Independent from the chosen prediction mode, H.264/AVC provides a weighted prediction of a single MB based on multiple frames, whereas VP8 only supports referencing one frame per MB.

Intra Coding: H.264/AVC provides three different modes for predicting the luma which differ in the size of sub blocks (SB) (4×4, 8×8 and 16×16) and the number of available prediction modes (9, 9 and 4). Both corresponding chroma components are predicted by the same mode, which is one of those used for 16×16 luma MBs, no matter of their actual sizes. The intra prediction in VP8 is either performed on the whole MB for both chroma and luma providing four different modes or on 16 4×4 SBs of the luma component. The latter case offers ten different prediction modes, with one unique mode which utilizes local gradients on pixel basis.

All prediction modes of both codecs rely on the same basic idea: neighboring patterns are continued in different directions.

Inter Coding: The inter prediction used in H.264/AVC is capable of handling all rectangular SBs that are multiples of 4×4 elements up to 16×16. Both luma and chroma are handled equally. The resulting information consists of the SB size, the difference to the reference MB and a motion vector.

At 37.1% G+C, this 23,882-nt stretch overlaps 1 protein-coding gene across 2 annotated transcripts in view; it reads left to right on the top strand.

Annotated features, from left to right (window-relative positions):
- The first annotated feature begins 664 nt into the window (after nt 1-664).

When applying inter prediction to MBs in VP8, no decision on block sizes is necessary. All luma MBs are divided into 4×4 SBs. Again a motion vector and residual for each SB is computed. The chroma components are not handled separately but get predicted by averaging the motion vectors of the corresponding luma MB. In contrast to H.264/AVC which provides a sub pixel precision of ¼, VP8 offers a precision of ⅛ pixel for the luma component that scales with the subsampling rate for the chroma components.

According to current proposals for High Efficiency Video Coding (HEVC), the designated successor of H.264/AVC, flexible MBs help to reduce the data rate significantly. Therefore small and statically sized SBs are an obvious drawback of VP8 by means of coding efficiency.

A central aspect of modern video coders is the simplification of the discrete cosine transformation (DCT) kernel: The approximation by integer values causes non-ideal transformation characteristics that are absorbed by the error-free reverse transformation which is impossible with more accurate floating point kernels. Whereas H.264/AVC pursuits this principle consequently by only using coefficients with an absolute value being either zero or a power of two, VP8 models a DCT kernel more accurately leading to coefficients such e.g. 20091 or 35468.

While deblocking filters slightly improve the coding efficiency and have strong impact on PSNR and the subjective picture quality, they consume a considerable percentage of computation time. Both codecs facilitate filters that work exclusively with bit shift to avoid the usage of real multiplications. While H.264/AVC allows tuning the loop filter behavior down to the level of single MBs, VP8 is limited to so-called segments which e.g. are groups of MBs of the same prediction type or with the same reference frame.